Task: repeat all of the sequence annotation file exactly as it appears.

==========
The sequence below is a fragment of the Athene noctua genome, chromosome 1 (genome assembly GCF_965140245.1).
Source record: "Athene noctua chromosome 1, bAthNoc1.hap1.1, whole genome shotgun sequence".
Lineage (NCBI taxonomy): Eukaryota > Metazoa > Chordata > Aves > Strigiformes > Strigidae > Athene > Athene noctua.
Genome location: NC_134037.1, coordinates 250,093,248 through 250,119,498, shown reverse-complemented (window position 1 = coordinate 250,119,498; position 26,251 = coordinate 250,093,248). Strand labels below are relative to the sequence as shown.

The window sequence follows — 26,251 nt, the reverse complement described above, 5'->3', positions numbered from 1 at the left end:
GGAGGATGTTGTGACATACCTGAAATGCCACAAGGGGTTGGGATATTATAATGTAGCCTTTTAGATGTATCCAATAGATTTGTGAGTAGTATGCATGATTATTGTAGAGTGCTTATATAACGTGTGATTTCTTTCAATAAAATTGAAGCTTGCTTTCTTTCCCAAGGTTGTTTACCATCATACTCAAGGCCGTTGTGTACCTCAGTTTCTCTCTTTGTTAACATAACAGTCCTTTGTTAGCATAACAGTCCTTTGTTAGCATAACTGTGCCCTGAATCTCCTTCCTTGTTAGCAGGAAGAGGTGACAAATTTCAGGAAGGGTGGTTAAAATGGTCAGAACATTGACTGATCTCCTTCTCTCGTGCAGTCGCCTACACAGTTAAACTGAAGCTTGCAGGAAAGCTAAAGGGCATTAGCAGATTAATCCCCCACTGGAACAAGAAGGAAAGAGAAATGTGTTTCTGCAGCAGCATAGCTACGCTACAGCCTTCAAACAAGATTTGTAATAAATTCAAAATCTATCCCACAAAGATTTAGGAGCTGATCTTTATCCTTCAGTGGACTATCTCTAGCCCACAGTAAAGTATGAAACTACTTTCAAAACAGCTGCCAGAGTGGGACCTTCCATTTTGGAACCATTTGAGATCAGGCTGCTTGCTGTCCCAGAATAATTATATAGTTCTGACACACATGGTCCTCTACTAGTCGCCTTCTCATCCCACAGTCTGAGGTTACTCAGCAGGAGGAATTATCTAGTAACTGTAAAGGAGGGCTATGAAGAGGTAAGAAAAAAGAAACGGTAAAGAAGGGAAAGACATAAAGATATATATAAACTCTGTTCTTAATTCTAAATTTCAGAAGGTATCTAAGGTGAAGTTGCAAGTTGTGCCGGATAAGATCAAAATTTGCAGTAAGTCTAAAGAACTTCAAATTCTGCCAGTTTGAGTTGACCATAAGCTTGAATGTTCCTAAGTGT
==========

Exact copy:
The sequence below is a fragment of the Athene noctua genome, chromosome 1 (genome assembly GCF_965140245.1).
Source record: "Athene noctua chromosome 1, bAthNoc1.hap1.1, whole genome shotgun sequence".
Lineage (NCBI taxonomy): Eukaryota > Metazoa > Chordata > Aves > Strigiformes > Strigidae > Athene > Athene noctua.
Genome location: NC_134037.1, coordinates 250,093,248 through 250,119,498, shown reverse-complemented (window position 1 = coordinate 250,119,498; position 26,251 = coordinate 250,093,248). Strand labels below are relative to the sequence as shown.

The window sequence follows — 26,251 nt, the reverse complement described above, 5'->3', positions numbered from 1 at the left end:
GGAGGATGTTGTGACATACCTGAAATGCCACAAGGGGTTGGGATATTATAATGTAGCCTTTTAGATGTATCCAATAGATTTGTGAGTAGTATGCATGATTATTGTAGAGTGCTTATATAACGTGTGATTTCTTTCAATAAAATTGAAGCTTGCTTTCTTTCCCAAGGTTGTTTACCATCATACTCAAGGCCGTTGTGTACCTCAGTTTCTCTCTTTGTTAACATAACAGTCCTTTGTTAGCATAACAGTCCTTTGTTAGCATAACTGTGCCCTGAATCTCCTTCCTTGTTAGCAGGAAGAGGTGACAAATTTCAGGAAGGGTGGTTAAAATGGTCAGAACATTGACTGATCTCCTTCTCTCGTGCAGTCGCCTACACAGTTAAACTGAAGCTTGCAGGAAAGCTAAAGGGCATTAGCAGATTAATCCCCCACTGGAACAAGAAGGAAAGAGAAATGTGTTTCTGCAGCAGCATAGCTACGCTACAGCCTTCAAACAAGATTTGTAATAAATTCAAAATCTATCCCACAAAGATTTAGGAGCTGATCTTTATCCTTCAGTGGACTATCTCTAGCCCACAGTAAAGTATGAAACTACTTTCAAAACAGCTGCCAGAGTGGGACCTTCCATTTTGGAACCATTTGAGATCAGGCTGCTTGCTGTCCCAGAATAATTATATAGTTCTGACACACATGGTCCTCTACTAGTCGCCTTCTCATCCCACAGTCTGAGGTTACTCAGCAGGAGGAATTATCTAGTAACTGTAAAGGAGGGCTATGAAGAGGTAAGAAAAAAGAAACGGTAAAGAAGGGAAAGACATAAAGATATATATAAACTCTGTTCTTAATTCTAAATTTCAGAAGGTATCTAAGGTGAAGTTGCAAGTTGTGCCGGATAAGATCAAAATTTGCAGTAAGTCTAAAGAACTTCAAATTCTGCCAGTTTGAGTTGACCATAAGCTTGAATGTTCCTAAGTGT